With an ageing and relatively low-income population adequate health care in Hawke's Bay's DHB area is a looming problem, so it should come as no surprise the present regime is already creaking at the seams.

Sure, the "no vacancy" sign at Hastings hospital this New Year was because of a sudden influx of patients needing acute care for accident-related injury, but as a rule of thumb the hospital operates near to capacity much of the time, and has been full for each of at least the past three winters.

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The present board's emphasis on early prevention of disease is laudable and helping keep in-patient numbers down; even so their own projections are for a 35 per cent increase in bed days within the next 13 years.


Where are those beds coming from?

Because while new specialist units are being added-on to the complex, it seems there are no current plans to replace the now somewhat-decrepit main block – built in 1961, so already past the nominal 50-year life of such buildings.

Add in recent outbreaks of norovirus and other "hospital flus" and you have to ask whether the building is any longer fit for purpose.

It doesn't help that too many people access the emergency department for minor injuries and illnesses their GP could deal with, overloading staff who are already stretched and complicating the care of those who genuinely require hospitalisation.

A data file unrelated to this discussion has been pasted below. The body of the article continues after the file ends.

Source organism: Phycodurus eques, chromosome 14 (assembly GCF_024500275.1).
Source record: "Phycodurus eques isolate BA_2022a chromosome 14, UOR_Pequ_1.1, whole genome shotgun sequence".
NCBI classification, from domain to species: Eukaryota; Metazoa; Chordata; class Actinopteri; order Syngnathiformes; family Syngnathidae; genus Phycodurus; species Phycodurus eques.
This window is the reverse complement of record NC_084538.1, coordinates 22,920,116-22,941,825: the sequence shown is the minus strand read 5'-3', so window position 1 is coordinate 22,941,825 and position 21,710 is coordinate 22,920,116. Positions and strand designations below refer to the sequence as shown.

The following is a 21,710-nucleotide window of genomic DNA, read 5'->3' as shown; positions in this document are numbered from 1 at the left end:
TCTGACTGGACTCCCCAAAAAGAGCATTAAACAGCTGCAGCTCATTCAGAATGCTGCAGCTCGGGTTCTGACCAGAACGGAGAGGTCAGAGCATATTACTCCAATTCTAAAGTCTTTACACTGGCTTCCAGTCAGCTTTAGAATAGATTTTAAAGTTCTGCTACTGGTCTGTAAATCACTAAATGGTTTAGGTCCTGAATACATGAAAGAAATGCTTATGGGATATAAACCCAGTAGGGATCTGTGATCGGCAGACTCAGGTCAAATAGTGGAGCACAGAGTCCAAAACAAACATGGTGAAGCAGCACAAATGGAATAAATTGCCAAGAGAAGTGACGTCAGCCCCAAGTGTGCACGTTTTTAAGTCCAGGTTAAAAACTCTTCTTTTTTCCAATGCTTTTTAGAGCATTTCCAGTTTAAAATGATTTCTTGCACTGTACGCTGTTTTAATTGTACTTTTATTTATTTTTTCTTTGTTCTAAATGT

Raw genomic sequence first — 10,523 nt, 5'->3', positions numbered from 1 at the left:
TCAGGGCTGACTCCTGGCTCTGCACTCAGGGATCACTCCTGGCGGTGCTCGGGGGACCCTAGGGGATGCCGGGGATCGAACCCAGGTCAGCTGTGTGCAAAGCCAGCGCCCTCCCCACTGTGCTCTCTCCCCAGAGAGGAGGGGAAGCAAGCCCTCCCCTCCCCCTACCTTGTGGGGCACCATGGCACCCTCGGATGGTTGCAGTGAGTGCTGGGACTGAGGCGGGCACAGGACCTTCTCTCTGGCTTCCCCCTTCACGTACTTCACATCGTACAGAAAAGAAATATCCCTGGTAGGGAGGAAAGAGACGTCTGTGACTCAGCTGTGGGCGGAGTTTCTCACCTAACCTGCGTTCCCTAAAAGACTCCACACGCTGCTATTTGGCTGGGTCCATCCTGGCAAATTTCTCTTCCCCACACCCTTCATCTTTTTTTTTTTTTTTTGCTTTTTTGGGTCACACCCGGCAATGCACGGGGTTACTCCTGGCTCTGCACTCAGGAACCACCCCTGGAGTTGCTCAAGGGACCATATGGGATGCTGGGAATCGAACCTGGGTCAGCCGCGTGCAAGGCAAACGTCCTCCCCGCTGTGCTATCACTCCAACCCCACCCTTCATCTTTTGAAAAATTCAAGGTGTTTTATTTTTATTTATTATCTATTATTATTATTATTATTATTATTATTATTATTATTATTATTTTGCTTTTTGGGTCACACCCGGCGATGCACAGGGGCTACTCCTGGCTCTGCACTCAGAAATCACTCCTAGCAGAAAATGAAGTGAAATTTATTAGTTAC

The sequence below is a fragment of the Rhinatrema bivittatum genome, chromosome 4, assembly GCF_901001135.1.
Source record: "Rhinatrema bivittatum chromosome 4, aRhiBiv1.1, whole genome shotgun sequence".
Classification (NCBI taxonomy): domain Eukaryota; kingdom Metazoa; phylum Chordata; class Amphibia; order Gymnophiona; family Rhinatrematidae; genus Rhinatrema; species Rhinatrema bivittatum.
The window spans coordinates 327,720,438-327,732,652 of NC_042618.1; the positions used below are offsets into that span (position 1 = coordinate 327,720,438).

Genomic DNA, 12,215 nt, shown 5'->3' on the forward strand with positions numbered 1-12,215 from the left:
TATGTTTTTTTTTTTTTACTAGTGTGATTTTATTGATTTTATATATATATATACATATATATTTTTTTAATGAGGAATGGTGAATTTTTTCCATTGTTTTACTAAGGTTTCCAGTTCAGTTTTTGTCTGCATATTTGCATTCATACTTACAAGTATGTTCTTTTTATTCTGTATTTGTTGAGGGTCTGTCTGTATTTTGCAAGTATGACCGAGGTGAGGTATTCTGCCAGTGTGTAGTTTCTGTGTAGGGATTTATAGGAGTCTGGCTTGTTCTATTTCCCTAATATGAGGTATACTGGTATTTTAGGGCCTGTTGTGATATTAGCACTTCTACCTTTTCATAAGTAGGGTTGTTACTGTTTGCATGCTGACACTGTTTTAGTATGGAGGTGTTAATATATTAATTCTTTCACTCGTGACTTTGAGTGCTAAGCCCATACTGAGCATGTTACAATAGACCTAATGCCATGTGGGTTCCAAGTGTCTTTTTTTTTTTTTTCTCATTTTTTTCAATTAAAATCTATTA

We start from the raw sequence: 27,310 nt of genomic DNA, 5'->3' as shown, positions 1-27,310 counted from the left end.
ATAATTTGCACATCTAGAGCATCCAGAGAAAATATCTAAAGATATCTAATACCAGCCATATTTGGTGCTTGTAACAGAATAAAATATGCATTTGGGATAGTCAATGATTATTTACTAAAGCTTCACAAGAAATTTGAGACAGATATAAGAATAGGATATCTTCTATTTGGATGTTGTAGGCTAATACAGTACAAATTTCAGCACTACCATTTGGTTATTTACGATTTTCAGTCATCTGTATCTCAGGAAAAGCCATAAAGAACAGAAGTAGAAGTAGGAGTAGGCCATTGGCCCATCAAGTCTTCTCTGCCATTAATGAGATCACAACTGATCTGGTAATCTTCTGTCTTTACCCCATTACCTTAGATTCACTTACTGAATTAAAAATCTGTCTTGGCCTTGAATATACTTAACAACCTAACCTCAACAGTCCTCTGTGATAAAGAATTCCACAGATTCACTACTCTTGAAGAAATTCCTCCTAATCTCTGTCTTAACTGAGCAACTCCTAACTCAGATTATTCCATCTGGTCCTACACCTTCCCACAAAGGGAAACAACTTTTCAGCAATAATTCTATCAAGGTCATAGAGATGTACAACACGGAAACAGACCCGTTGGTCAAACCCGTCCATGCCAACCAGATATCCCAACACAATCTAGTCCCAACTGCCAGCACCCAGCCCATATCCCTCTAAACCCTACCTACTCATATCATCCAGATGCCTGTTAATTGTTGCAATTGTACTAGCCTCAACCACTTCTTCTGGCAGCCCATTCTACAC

Cost is usually cited as the reason for non-urgent visits, with many folk seemingly unaware basic GP-care is heavily subsidised for low-income families (and free for under-18s) even after-hours – though admittedly accessing such care can be a problem, given the large workload most GPs already suffer under.

At this point, Napier residents will doubtless be crying, "don't start me!" Because the Bay used to be generously served by two public hospitals – three if you count Waipukurau - until the Napier one was deemed unfit and unceremoniously closed.

The hill-top site may have been awkward to access, making replacement there inappropriate, but many still feel aggrieved at its loss, including local iwi: the hill itself was a traditional place of healing, and only sold in the first place on condition a hospital was built on it.

In my view the Crown has breached that original sale proviso by on-selling the site for private residential development; instead it should have been given back to local Maori as soon as it was surplus to requirements.

Now there's only the private City Medical A&E clinic in Wellesley Rd available for Napierites 24/7, and its basic adult fees of $52-$71 are prohibitive for many.

So with only one hospital to upkeep, and that now at capacity, shouldn't the DHB immediately move to redevelop the Hastings site with a modern facility fit to meet the health needs of the next 50-odd years?

There appears little reason why it can't.

It has no debt, and some $140 million in equity – more than enough to replace the existing building, according to the standard formulas, even without central government help.

Long-time board chairman Kevin Atkinson and his team have made careful budgeting their watchword; but while they deserve kudos for that, an operating surplus is useless to community health unless it's used to build better facilities.

The DHB has been running a consultation called "The Big Listen", to help frame future health services. I'd suggest as many people as possible let them know that if we have to live with one public hospital serving the Bay, it should be the best it can be.

An old, ill, and overcrowded facility doesn't come near that standard.

■Bruce Bisset is a freelance writer and poet.

■Views expressed here are the writer's opinion and not the newspaper's.